Analytical engine constructed by the late Chas. Babbage, F.R.S., (this was not put together when received and there are still many pieces, moulds etc. received in 1878, on exhibition in the gallery)
Charles Babbage's calculating engines are among the most celebrated icons in the prehistory of computing. His Difference Engine No. 1 was the first successful automatic calculator and remains one of the finest examples of precision engineering of the time. The portion shown was assembled in 1832 by Babbage's engineer, Joseph Clement. It consists of about 2000 parts and represents one-seventh of the complete engine. This 'finished portion of the unfinished engine' was demonstrated to some acclaim by Babbage, and functions impeccably to this day. The engine was never completed and most of the 12 000 parts manufactured were later melted for scrap.
This analytical engine, the first fully-automatic calculating machine, was constructed by British computing pioneer Charles Babbage (1791-1871), who first conceived the idea of an advanced calculating machine to calculate and print mathematical tables in 1812. Conceived by him in 1834, this machine was designed to evaluate any mathematical formula and to have even higher powers of analysis than his original Difference engine of the 1820s. Only part of the machine as a trial piece was completed before Babbage's death in 1871.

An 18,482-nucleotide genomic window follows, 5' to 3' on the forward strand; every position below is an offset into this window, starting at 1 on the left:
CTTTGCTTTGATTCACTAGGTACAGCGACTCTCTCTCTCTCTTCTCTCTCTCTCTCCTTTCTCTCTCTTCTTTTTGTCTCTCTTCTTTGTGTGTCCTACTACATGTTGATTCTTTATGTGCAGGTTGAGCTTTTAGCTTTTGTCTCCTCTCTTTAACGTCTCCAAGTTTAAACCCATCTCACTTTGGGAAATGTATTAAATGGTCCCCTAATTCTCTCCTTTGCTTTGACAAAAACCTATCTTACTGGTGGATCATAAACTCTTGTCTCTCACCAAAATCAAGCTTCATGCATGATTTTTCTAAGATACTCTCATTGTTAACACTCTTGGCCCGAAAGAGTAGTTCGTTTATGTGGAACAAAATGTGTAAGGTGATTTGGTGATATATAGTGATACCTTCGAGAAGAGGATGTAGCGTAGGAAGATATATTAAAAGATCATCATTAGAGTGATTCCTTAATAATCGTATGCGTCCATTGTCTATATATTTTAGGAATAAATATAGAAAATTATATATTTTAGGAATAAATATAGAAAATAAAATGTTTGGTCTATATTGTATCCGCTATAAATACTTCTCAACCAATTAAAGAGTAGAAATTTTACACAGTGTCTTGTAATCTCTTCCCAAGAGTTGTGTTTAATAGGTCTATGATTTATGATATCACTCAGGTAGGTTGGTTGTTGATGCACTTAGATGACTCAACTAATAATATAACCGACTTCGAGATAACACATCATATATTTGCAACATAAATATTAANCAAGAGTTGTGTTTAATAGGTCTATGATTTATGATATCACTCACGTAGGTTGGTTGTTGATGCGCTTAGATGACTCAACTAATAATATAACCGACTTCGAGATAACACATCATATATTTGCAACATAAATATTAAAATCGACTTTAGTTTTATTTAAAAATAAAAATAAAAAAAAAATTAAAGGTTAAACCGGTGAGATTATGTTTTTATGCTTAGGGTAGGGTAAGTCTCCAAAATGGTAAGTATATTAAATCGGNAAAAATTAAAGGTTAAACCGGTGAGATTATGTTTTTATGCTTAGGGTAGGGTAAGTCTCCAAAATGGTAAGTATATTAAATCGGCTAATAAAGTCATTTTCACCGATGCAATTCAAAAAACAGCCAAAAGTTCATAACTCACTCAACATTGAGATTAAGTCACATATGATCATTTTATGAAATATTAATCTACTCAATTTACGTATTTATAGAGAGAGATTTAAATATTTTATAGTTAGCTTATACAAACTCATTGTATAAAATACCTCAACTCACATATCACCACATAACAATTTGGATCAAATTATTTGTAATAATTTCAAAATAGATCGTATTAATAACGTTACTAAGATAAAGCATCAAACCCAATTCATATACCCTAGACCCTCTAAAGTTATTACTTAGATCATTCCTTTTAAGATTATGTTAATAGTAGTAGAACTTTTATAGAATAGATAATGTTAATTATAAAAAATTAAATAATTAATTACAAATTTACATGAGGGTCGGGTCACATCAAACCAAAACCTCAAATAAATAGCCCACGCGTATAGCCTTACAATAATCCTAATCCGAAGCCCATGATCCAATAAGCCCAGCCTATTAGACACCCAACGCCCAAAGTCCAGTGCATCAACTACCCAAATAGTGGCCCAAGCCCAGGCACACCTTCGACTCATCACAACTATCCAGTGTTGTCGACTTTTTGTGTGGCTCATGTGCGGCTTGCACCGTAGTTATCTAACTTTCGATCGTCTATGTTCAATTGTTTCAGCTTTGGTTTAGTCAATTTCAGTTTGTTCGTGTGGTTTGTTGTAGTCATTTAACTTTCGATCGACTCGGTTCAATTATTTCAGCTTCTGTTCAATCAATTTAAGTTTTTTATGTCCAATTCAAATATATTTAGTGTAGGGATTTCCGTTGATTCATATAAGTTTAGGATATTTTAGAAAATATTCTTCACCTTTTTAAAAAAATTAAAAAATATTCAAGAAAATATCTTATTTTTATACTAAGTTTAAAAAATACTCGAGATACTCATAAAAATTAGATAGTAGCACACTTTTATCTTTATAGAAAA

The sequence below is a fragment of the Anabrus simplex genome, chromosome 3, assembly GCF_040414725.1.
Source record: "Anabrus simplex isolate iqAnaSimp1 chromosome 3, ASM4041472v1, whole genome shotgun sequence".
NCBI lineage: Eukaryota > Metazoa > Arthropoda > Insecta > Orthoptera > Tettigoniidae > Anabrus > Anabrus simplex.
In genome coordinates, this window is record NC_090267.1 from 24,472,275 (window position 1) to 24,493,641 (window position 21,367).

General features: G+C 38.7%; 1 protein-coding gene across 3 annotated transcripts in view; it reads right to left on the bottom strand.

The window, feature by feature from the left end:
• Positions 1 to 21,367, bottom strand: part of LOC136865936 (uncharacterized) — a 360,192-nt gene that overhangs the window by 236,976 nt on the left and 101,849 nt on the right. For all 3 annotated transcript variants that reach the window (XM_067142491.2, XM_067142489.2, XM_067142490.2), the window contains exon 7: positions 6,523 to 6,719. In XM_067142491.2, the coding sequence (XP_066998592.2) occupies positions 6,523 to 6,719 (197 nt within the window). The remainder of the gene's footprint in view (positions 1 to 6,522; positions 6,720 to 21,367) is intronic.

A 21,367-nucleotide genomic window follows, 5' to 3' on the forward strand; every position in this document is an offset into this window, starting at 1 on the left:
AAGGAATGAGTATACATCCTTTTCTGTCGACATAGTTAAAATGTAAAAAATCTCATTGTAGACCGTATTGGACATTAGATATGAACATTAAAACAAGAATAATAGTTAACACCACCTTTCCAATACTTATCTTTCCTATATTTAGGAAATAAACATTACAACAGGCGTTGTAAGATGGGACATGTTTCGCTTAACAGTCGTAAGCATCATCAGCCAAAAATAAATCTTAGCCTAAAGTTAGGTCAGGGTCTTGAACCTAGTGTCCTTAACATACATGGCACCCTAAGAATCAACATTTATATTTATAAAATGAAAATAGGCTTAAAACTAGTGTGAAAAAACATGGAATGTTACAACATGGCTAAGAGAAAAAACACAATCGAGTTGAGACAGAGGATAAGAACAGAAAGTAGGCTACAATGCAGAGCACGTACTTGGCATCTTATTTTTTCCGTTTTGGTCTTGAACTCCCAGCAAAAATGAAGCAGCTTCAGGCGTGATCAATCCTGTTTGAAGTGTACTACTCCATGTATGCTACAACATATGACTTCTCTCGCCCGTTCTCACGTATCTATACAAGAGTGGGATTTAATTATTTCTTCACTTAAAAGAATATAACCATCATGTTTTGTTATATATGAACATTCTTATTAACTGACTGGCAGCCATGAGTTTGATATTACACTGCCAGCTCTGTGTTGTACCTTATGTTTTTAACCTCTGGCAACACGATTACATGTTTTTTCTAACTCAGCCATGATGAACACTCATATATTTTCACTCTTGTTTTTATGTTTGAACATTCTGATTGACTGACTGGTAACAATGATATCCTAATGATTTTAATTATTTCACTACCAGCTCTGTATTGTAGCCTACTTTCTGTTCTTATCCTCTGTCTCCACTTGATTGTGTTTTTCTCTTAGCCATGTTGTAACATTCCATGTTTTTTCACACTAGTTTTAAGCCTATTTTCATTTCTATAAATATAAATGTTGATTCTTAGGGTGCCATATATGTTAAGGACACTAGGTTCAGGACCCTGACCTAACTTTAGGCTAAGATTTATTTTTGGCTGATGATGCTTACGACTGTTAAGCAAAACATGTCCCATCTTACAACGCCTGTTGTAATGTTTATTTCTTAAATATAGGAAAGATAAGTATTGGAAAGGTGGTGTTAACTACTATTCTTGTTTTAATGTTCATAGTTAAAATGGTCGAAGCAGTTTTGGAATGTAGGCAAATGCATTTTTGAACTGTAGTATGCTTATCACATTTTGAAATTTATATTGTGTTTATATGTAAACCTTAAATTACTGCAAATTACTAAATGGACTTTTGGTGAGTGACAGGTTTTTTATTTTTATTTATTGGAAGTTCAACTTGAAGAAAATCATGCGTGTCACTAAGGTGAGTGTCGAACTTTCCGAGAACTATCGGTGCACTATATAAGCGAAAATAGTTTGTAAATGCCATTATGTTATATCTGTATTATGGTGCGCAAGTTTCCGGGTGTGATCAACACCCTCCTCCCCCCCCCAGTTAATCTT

- Science Museum, Mathematics: The Winton Gallery
- Computing & Data Processing
- Object Number:
- analytical engines
- Major-General Babbage
- Permanent collection
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